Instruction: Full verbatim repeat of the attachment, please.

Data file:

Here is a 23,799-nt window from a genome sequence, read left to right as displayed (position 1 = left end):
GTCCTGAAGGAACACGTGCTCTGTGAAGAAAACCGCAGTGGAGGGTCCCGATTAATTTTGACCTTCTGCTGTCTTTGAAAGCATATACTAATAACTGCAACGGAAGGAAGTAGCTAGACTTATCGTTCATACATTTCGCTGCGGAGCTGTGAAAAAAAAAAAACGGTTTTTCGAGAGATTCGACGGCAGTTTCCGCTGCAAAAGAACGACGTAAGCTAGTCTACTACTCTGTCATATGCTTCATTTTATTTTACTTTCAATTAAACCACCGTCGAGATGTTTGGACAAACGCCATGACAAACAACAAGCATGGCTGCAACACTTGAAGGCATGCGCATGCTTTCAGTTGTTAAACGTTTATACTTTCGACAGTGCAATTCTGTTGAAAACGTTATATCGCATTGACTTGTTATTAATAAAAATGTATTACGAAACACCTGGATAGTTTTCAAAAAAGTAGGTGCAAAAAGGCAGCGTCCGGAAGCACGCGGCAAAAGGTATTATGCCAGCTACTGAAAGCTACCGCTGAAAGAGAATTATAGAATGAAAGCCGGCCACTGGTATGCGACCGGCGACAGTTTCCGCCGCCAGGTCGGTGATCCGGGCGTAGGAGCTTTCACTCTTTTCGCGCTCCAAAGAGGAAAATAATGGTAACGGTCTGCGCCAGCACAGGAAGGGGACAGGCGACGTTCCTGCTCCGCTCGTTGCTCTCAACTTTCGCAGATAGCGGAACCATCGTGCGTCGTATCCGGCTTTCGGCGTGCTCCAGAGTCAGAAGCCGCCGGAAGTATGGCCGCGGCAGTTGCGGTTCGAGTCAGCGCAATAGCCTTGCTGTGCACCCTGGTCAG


Here is a 23,799-nt window from a genome sequence, read left to right as displayed (position 1 = left end):
GTCCTGAAGGAACACGTGCTCTGTGAAGAAAACCGCAGTGGAGGGTCCCGATTAATTTTGACCTTCTGCTGTCTTTGAAAGCATATACTAATAACTGCAACGGAAGGAAGTAGCTAGACTTATCGTTCATACATTTCGCTGCGGAGCTGTGAAAAAAAAAAAACGGTTTTTCGAGAGATTCGACGGCAGTTTCCGCTGCAAAAGAACGACGTAAGCTAGTCTACTACTCTGTCATATGCTTCATTTTATTTTACTTTCAATTAAACCACCGTCGAGATGTTTGGACAAACGCCATGACAAACAACAAGCATGGCTGCAACACTTGAAGGCATGCGCATGCTTTCAGTTGTTAAACGTTTATACTTTCGACAGTGCAATTCTGTTGAAAACGTTATATCGCATTGACTTGTTATTAATAAAAATGTATTACGAAACACCTGGATAGTTTTCAAAAAAGTAGGTGCAAAAAGGCAGCGTCCGGAAGCACGCGGCAAAAGGTATTATGCCAGCTACTGAAAGCTACCGCTGAAAGAGAATTATAGAATGAAAGCCGGCCACTGGTATGCGACCGGCGACAGTTTCCGCCGCCAGGTCGGTGATCCGGGCGTAGGAGCTTTCACTCTTTTCGCGCTCCAAAGAGGAAAATAATGGTAACGGTCTGCGCCAGCACAGGAAGGGGACAGGCGACGTTCCTGCTCCGCTCGTTGCTCTCAACTTTCGCAGATAGCGGAACCATCGTGCGTCGTATCCGGCTTTCGGCGTGCTCCAGAGTCAGAAGCCGCCGGAAGTATGGCCGCGGCAGTTGCGGTTCGAGTCAGCGCAATAGCCTTGCTGTGCACCCTGGTCAG